Green energy traders lose tax subsidy - Say consumers will be hit with higher prices
Sabrina Gordon, Business Reporter
A tax waiver on renewable energy products has expired, creating uncertainty among distributors of imported technology on whether business can be sustained without the subsidiary.
The Government is itself unsure whether the agreement with its bailout partner, the IMF, will allow it to restore the suspension of the common external tariff, information obtained by the Financial Gleaner suggests.
The issue is said to be complicated by the review and relegislating of aspects of the structure for tax waivers launched amid concerns by the IMF of the distorting effect of incentives and their opportunity cost on the Government.
The renewables waiver was a component of Jamaica's push for households and businesses to consume more green technology, including products such as energy-saving bulbs, under the broader rebalancing of the energy mix.
"The custom duty on renewable products was suspended two years ago and we were of the view that they would have removed it totally, with the goods remaining zero-rated items, as was the case," said Milton Miller, owner of Conserve It Limited, one of several companies operating in the renewable energy sector.
Miller said the suspension expired at the end of May and is likely to have a significant impact on the importation of products and, ultimately, the cost to consumers.
"That suspension was not renewed and custom officers will now charge the duty, resulting in a significant rise in cost," said Miller.
"What this will do is to drive up the cost of energy-efficient products to the common person," concurred Chinyere Nwaogwugwu, projects director at ECO TEC, a Montego Bay-based company specialising in the supply of water-saving energy products as well as the design, installation, and maintenance of renewable-energy systems.
Miller estimates that with the duty applied there will be an approximate 25 per cent increase in the cost of importing renewable-energy products.
Miller said that the proposed CET duty is 20 per cent of the cost, insurance and freight value of the goods.
Businesses in the sector are trying to meet with the relevant ministries - energy, finance and commerce - to put forward "concerns over the prospect of not receiving this much needed subsidy for the industry," he said.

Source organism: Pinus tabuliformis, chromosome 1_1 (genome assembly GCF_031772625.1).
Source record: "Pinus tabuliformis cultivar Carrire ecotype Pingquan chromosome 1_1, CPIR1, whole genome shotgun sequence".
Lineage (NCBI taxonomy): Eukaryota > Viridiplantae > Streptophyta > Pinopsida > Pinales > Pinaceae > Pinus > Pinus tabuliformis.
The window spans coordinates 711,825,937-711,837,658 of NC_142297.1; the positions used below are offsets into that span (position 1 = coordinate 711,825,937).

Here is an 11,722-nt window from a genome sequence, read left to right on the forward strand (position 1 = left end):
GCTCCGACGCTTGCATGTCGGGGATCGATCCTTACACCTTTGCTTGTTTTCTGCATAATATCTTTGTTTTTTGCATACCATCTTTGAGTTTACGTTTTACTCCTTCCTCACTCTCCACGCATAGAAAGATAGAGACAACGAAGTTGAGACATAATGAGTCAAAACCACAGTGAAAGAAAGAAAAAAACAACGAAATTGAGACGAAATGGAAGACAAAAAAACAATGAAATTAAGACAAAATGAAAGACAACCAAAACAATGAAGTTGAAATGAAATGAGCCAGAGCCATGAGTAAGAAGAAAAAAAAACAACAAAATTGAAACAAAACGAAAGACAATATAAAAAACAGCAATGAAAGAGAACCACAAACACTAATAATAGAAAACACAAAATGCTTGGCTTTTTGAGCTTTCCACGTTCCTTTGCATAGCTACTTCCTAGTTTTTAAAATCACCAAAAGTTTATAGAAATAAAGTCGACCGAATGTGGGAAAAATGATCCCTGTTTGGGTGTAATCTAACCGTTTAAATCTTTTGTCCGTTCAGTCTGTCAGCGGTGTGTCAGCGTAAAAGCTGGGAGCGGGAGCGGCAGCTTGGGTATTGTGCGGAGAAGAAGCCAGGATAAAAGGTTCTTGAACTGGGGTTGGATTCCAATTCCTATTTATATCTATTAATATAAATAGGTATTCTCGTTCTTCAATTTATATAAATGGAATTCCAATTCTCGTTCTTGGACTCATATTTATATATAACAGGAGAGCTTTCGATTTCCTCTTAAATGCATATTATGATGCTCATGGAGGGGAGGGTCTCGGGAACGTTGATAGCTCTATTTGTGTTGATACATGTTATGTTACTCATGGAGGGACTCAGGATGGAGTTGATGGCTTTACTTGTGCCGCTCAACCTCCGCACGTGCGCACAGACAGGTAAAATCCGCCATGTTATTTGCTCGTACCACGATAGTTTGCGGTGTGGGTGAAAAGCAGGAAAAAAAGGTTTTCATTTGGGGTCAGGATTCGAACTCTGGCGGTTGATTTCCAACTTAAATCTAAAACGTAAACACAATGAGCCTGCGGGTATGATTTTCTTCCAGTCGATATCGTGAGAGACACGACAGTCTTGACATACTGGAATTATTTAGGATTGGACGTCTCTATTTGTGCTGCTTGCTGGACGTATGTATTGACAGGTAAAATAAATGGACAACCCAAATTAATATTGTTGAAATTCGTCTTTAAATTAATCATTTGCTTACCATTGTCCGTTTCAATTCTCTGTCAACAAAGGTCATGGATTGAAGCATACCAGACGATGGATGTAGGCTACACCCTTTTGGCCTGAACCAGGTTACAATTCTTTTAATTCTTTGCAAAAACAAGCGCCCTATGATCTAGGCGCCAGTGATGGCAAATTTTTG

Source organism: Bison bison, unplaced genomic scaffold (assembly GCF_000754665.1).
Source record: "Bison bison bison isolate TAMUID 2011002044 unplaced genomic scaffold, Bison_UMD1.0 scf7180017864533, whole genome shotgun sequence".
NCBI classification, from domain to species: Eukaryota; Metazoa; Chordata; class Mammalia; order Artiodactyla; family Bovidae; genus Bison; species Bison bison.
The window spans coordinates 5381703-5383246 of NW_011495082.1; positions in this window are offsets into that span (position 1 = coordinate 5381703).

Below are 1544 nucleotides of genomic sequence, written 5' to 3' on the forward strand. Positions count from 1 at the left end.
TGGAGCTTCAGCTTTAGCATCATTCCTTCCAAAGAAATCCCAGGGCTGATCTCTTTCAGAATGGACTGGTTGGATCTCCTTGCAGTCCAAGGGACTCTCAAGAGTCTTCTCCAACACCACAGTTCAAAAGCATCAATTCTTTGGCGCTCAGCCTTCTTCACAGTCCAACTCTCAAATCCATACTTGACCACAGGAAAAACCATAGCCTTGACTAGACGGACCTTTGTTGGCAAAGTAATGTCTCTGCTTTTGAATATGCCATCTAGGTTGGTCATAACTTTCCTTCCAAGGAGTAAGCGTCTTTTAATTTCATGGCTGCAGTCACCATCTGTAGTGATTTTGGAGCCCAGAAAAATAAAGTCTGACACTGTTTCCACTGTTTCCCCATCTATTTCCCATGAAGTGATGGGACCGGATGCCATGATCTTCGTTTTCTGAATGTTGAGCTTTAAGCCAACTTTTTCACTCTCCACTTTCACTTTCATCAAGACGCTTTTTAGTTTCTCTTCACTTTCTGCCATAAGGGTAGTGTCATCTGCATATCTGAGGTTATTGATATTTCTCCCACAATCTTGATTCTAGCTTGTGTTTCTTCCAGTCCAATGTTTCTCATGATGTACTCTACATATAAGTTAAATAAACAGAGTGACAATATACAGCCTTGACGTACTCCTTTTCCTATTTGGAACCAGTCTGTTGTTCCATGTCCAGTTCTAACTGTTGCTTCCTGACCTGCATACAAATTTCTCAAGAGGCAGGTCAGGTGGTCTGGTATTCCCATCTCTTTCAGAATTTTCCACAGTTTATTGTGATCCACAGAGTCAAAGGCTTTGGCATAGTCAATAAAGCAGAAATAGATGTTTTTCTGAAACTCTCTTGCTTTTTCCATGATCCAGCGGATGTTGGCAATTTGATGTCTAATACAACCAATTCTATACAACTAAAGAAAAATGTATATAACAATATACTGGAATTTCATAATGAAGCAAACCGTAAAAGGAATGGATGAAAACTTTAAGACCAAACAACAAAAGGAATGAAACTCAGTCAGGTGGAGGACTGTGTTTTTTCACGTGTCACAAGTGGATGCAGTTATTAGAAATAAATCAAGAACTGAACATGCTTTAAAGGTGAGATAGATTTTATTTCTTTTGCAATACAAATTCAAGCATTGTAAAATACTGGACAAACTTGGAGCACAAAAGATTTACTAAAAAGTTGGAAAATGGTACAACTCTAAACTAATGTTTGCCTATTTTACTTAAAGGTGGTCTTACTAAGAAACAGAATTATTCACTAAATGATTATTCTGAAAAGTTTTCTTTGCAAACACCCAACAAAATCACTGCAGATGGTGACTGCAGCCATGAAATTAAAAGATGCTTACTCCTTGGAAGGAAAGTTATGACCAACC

The duty waiver is considered the only meaningful contribution the Government has made to assist in the growth and development of the industry.
"The number of persons using renewable energy has increase over the last three years, year on year by about 50 per cent," said Miller, giving credit to the waiver.
He said his and another company have a combined US$600,000 worth of goods in transit and that he was concerned about treatment of the shipment at Customs.
The Ministry of Mining and Energy lists on its website about 30 energy-efficient items for which the CET was suspended. Close to an additional 100 recommended items are also named under items listed for suspension of the CET.
But government representatives were not readily available to speak about the matter.
Queries sent via email to the Ministry of Industry, Investment and Commerce were sent to officers in the Ministry of Finance and Public Service, as well as the Ministry of Mining and Energy.
But none of those persons were available to speak.
However, in recent times the Government has been pushing for the use of alternative energy and the use of energy-efficient products.
But at the same time, the Government is also in the process of revising its strategy in the granting of new statutory waivers or extension of existing waivers.